WASHINGTON (AP) _ In what one administration official calls ''a kitchen sink request,'' independent counsel Lawrence Walsh is asking for thousands of documents gathered by the Justice Department in its Iran-Contra investigation.

Two officials, who demanded anonymity, on Tuesday night disclosed Walsh's request for papers relating to investigative efforts in both the Iran arms sales and diversion of funds.

Today, Terry Eastland, a Justice Department spokesman, said the independent counsel is seeking ''extensive'' amounts of records, saying ''we're doing our best to comply ... very promptly.''

''Since December, we have been cooperating to the fullest with the independent counsel,'' added Eastland.

The latest document request does not represent an expansion of Walsh's investigation, two federal law enforcement sources, speaking on condition of anonymity, said today. Rather, the request is in line with Walsh's intention from the earliest days of his probe last year to review the conduct by top department officials as it pertains to both the arms sales to Iran and diversion of funds to the Contras, said the sources.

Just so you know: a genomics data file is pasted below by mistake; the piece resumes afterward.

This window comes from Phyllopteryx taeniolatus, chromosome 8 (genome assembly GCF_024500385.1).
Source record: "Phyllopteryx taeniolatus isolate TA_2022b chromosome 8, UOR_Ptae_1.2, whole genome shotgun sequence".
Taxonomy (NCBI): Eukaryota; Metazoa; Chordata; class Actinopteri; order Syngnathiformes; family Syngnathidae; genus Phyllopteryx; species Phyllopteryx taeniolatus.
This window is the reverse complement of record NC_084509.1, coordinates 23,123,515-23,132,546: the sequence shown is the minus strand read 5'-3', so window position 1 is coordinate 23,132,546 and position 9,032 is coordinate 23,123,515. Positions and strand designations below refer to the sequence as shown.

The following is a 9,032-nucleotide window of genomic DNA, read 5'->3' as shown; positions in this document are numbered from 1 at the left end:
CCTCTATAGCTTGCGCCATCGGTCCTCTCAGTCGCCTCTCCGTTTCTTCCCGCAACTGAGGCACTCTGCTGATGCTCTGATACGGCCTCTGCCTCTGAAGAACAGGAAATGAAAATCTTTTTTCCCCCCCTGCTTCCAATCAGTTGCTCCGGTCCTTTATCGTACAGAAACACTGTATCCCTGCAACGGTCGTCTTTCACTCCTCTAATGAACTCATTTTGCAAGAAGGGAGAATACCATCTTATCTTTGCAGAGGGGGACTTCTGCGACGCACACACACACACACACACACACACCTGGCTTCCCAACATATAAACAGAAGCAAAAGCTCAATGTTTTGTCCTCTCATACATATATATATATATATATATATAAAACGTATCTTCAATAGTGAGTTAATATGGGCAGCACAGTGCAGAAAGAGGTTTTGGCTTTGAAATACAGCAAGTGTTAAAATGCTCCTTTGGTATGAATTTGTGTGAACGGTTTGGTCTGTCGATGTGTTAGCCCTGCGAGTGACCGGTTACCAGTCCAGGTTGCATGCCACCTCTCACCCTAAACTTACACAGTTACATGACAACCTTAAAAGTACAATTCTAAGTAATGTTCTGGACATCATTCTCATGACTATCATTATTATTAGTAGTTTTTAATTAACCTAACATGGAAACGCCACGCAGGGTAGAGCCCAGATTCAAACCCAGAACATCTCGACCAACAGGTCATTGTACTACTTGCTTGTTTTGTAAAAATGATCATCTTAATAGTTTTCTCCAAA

Walsh made the written request within the last two weeks. Justice Department personnel have been collecting investigative files, phone message slips, private notebooks and other internal records for immediate turnover to the independent counsel's office.

Much of the request for the production of records focuses on last November's weekend fact-finding inquiry by Attorney General Edwin Meese III into the Iran arms sales, which led to the discovery that money had been diverted to the Contras.

One of the administration officials said Walsh has requested material dating back as far as last October.

The official who called it ''a kitchen sink request'' said the written request does not spell out what possible improprieties are being investigated.

One of the officials said the way the request is phrased might suggest that Walsh is exploring some of the avenues pursued by the Iran-Contra congressional investigating committees. Those panels are focusing on the fact that Meese openly discussed plans for his weekend inquiry last November with then-national security adviser John Poindexter.

There was widespread destruction of documents at National Security Council offices by NSC aide Oliver L. North after Meese opened the inquiry, according to congressional testimony.

The congressional committees are expected to question Meese about his handling of that inquiry when the attorney general testifies before Congress next week.